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New Jersey court hears marriage case

New Jersey court hears marriage case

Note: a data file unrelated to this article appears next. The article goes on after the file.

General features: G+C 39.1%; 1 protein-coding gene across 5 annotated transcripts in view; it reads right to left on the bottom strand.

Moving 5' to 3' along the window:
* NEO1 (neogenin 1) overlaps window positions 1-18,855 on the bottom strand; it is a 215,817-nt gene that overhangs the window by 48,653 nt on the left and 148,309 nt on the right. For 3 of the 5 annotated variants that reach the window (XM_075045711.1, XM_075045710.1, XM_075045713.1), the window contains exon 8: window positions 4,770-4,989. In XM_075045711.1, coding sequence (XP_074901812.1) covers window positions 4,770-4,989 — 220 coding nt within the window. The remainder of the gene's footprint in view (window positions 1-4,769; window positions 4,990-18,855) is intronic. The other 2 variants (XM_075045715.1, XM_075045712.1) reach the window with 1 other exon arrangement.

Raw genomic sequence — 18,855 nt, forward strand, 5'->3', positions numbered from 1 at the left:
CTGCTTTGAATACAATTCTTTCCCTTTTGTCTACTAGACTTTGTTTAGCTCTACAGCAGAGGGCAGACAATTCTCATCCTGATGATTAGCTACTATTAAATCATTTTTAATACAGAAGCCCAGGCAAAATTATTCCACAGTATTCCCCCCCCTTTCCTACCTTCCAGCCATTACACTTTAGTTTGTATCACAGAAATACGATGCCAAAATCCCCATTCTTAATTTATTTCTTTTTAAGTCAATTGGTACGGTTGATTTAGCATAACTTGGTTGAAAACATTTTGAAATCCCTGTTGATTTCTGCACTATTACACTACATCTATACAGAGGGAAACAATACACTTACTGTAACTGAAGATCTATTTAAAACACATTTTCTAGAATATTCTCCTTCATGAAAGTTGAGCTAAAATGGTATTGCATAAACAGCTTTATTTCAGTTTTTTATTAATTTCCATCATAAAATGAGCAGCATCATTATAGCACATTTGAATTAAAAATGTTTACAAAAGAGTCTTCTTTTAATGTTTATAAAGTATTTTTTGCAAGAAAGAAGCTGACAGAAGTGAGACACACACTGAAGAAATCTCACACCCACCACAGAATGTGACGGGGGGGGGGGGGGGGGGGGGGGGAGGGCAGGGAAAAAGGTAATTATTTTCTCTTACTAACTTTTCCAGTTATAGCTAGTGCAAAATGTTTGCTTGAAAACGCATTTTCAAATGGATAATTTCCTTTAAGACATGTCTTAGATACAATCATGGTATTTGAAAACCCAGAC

One day after the U.S. Supreme Court struck down a Texas law banning gay sex, an attorney for seven gay couples argued in a New Jersey courtroom that marriages between same-sex couples should be legally recognized by the state. A deputy attorney general countered that the issue belongs in the legislature, not the courts. Superior court judge Linda Feinberg ordered both sides to file additional legal arguments in the case and said she would not rule for at least two months. Friday's hearing was on a state motion to dismiss a lawsuit filed by the same-sex couples. Deputy Attorney General Patrick DeAlmeida said that while the state does not doubt the sincerity of committed relationships of same-sex couples, there is nothing in the New Jersey constitution that guarantees their right to marriage. "The right to maintain relationships is not being interfered with," DeAlmeida said. David S. Buckel, the attorney for the couples, argued that the marriages should be allowed under the constitution's guarantees of equality and privacy. Buckel said Thursday's U.S. Supreme Court ruling is heartening to those favoring equal marriage rights. "The federal Supreme Court sent a very strong message that the day has come when lesbian and gay couples are due dignity and respect," Buckel said. The New Jersey lawsuit was filed last year by seven couples who have all been in their committed relationships for at least 10 years. Four of the couples have children. One couple, Cindy Meneghin and Maureen Killian, were in the courtroom Friday with their two children, Joshua, 10, and Sarah, 8. Meneghin said she and Killian have been together for 28 years and that their family is like any other in their neighborhood in Morris County, Butler. "Our neighbors see us as committed to each other like any other couple, but we don't have the same rights and protections they have," she said. Feinberg asked the attorneys to present arguments on whether marriage is a fundamental right for same-sex couples and whether it should be provided with protection under the law. The judge told Buckel that previous court rulings have held that same-sex marriage is not a fundamental right. The judge also asked Buckel why the matter shouldn't be considered by the legislature. Buckel argued that because the case is about constitutional content, it belongs in the courts. "To take the right to marry and narrow it down to same-sex is dead wrong," Buckel said. Feinberg also repeatedly asked the lawyers about a court case involving employees of Rutgers University who were seeking benefits for their same-sex partners that were given to heterosexual couples. The judge said she did not need to hear testimony in the case or arguments from those groups opposed to same-sex marriages. Lawmakers in Canada recently decided to legalize marriage for gay couples. While California, Hawaii, and Vermont have extended some economic benefits granted to married couples to same-sex couples, no state in the country has legalized same-sex marriage. Thirty-seven states and the federal government have adopted measures that strictly define marriage as a union between a man and a woman. Bills introduced in the New Jersey legislature would declare same-sex marriages void and not recognize those from other jurisdictions. "There are two bills in the legislature," DeAlmeida said. "They are the proper body to be engaged in this debate."

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